Stock market

The best way to put £500 into dividend stocks right now

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with the FTSE 100 Currently trading near all-time highs, dividend stocks may soon see their yields decline. This is because the dividend yield is not set by the company but is a ratio of how much the company is paying out compared to the share price. As the price rises, the stock is worth more but the dividend stays the same, so the yield is a smaller percentage of the price.

However, there are still some opportunities to make decent profits when the market picks up. I think trusts are the best way to invest, as they are more stable in a volatile market.

Reliable > Big

A host of high-yield dividend stocks are easy to find. A quick search will bring up similar companies. Vodafone, Imperial BrandsAnd BT Group. But high productivity does not necessarily equate to excellent profits. Vodafone recently cut its profits in months following falling prices. And tobacco companies often increase their profits to attract investment because some people see the industry as risky.

I prefer to go with stocks that have a proven track record of increasing returns year after year. A good place to look for them is on the Association of Investment Companies’ list of ‘Dividend Heroes’. This list includes several notable investment trusts, including one I plan to buy this month. Murray Income Trust (LSE: MUT).

Versatile and reliable

With a yield of just 4.3%, Murray Income Trust may not initially look attractive to dividend hunters. But the trust has grown its dividend for 50 consecutive years, so it’s definitely earned the word ‘trust’ in my eyes. The current dividend per share is 37p and earnings per share are 76p, so payouts are well covered with a ratio of 56%.

I also find that it is extremely versatile, allowing business analytics exposure (RELXpharmaceutical (Astra Zeneca), consumer goods (Diageo, Unileverand energy (B.P, Total energy).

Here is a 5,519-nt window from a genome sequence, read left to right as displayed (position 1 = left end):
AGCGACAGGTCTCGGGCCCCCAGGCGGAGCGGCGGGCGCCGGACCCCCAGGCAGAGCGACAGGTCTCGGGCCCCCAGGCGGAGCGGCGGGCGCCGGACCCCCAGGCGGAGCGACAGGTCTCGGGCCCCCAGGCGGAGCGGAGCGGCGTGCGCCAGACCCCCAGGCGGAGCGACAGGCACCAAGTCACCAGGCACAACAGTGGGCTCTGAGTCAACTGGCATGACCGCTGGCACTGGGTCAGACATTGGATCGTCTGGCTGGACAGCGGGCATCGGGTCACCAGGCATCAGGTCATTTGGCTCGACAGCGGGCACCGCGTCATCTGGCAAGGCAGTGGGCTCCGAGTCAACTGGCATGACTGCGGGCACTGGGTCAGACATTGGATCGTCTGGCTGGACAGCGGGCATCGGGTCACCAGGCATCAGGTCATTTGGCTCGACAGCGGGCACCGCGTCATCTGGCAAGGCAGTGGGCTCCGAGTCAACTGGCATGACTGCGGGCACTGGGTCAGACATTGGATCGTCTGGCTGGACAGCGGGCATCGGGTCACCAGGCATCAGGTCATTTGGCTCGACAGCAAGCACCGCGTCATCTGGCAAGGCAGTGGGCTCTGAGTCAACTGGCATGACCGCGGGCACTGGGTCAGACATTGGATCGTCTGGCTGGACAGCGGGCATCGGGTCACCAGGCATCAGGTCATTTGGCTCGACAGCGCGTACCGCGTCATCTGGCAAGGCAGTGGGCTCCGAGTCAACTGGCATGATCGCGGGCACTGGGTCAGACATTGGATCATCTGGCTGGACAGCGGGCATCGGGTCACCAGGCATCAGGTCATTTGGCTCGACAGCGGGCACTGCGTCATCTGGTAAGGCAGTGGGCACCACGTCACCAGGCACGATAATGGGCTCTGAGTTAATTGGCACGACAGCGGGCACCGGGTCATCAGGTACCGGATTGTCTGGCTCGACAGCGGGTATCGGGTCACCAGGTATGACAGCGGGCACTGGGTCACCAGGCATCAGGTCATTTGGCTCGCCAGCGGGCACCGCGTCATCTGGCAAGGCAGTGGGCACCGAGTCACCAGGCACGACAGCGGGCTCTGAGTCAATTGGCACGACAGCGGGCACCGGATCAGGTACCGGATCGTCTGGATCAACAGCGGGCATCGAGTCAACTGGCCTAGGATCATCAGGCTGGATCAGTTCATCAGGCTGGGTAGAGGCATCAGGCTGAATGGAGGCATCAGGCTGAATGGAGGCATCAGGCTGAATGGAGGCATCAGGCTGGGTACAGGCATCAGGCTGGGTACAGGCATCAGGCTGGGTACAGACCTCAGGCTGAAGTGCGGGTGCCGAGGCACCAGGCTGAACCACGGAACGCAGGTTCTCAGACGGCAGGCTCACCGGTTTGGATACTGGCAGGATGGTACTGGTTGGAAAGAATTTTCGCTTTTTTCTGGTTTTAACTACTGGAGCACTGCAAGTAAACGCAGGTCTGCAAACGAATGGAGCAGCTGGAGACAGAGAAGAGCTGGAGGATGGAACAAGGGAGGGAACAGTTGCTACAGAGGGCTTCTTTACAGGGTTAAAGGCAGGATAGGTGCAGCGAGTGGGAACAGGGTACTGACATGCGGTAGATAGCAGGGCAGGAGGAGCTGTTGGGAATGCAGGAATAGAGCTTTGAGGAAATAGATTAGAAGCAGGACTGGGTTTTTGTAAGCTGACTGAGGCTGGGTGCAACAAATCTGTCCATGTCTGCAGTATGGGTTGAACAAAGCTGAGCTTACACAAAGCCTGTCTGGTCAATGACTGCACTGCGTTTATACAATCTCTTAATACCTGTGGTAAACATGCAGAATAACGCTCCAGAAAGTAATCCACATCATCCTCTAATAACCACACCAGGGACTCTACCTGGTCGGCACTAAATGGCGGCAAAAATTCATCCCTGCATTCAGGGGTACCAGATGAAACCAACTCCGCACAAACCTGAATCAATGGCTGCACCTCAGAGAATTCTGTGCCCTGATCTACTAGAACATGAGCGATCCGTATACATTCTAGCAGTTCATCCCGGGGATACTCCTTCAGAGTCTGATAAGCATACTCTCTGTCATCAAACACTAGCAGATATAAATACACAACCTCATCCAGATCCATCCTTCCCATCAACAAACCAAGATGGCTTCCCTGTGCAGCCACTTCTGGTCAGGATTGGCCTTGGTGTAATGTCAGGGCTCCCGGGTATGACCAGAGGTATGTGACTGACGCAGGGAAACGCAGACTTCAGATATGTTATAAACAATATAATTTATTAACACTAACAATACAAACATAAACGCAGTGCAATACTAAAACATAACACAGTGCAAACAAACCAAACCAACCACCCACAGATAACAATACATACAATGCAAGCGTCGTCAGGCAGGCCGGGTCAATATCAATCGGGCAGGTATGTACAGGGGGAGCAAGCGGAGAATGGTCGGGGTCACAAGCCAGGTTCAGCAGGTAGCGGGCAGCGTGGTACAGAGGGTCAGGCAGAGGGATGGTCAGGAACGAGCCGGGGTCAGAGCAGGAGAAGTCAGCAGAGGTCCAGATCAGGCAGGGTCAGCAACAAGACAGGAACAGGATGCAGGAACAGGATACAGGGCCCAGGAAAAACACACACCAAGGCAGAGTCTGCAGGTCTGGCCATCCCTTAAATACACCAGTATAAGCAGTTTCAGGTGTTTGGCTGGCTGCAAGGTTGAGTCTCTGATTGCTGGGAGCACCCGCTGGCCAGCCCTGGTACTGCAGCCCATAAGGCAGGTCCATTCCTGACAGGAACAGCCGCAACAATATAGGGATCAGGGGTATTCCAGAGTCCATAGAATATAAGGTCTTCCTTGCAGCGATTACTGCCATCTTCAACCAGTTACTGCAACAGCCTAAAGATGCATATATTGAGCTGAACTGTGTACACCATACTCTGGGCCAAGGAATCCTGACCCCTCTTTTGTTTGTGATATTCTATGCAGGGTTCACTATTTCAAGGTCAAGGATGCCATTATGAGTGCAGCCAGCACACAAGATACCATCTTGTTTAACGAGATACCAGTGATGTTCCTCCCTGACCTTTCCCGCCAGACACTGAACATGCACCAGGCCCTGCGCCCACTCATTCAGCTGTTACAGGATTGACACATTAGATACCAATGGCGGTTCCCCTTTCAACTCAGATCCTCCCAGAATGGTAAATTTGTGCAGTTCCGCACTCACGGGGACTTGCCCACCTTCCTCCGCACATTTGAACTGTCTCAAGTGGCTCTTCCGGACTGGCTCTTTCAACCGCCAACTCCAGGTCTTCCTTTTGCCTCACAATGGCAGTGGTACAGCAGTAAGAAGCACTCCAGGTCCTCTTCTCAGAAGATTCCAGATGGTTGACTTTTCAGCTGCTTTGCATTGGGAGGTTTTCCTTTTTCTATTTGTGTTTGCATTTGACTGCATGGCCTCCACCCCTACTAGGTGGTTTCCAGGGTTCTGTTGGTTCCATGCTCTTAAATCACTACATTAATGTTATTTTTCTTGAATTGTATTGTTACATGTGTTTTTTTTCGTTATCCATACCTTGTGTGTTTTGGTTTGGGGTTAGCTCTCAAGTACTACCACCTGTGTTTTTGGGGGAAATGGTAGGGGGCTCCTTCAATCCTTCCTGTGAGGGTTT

It also includes finance related companies. Sage, London Stock Exchange Group, experienced, And Intermediate Capital Group. The full list I find impressive and includes many companies in which I already own shares.

Fees and Risks

Like most trusts, the Murray Income Trust comes with some fees. It has a 0.5% annual charge and a 0.16% transaction cost. Naturally, this will slightly reduce the return on investment. Thus, experienced investors can realize higher returns by investing in stocks individually. It is certainly possible but it will require more portfolio management. I like the passive income aspect of trust investment trusts.

But with just 4.7% growth over five years, the trust’s share price performance has underperformed some others. For example, Alliance Trust 57 percent is more. JP Morgan American Investment Trust 112 percent more. However, these do not offer the same reliable dividend payments.

The stock is currently trading at 862p, a 9.32% discount to its net asset value (NAV) of 955p. The 12-month average is -8.5%. This indicates that the stock is cheaper than the share price it represents and may have good future growth potential.

Overall, I think Murray Income Trust is an excellent example of a dividend paying stock that I would pick for small but reliable returns.

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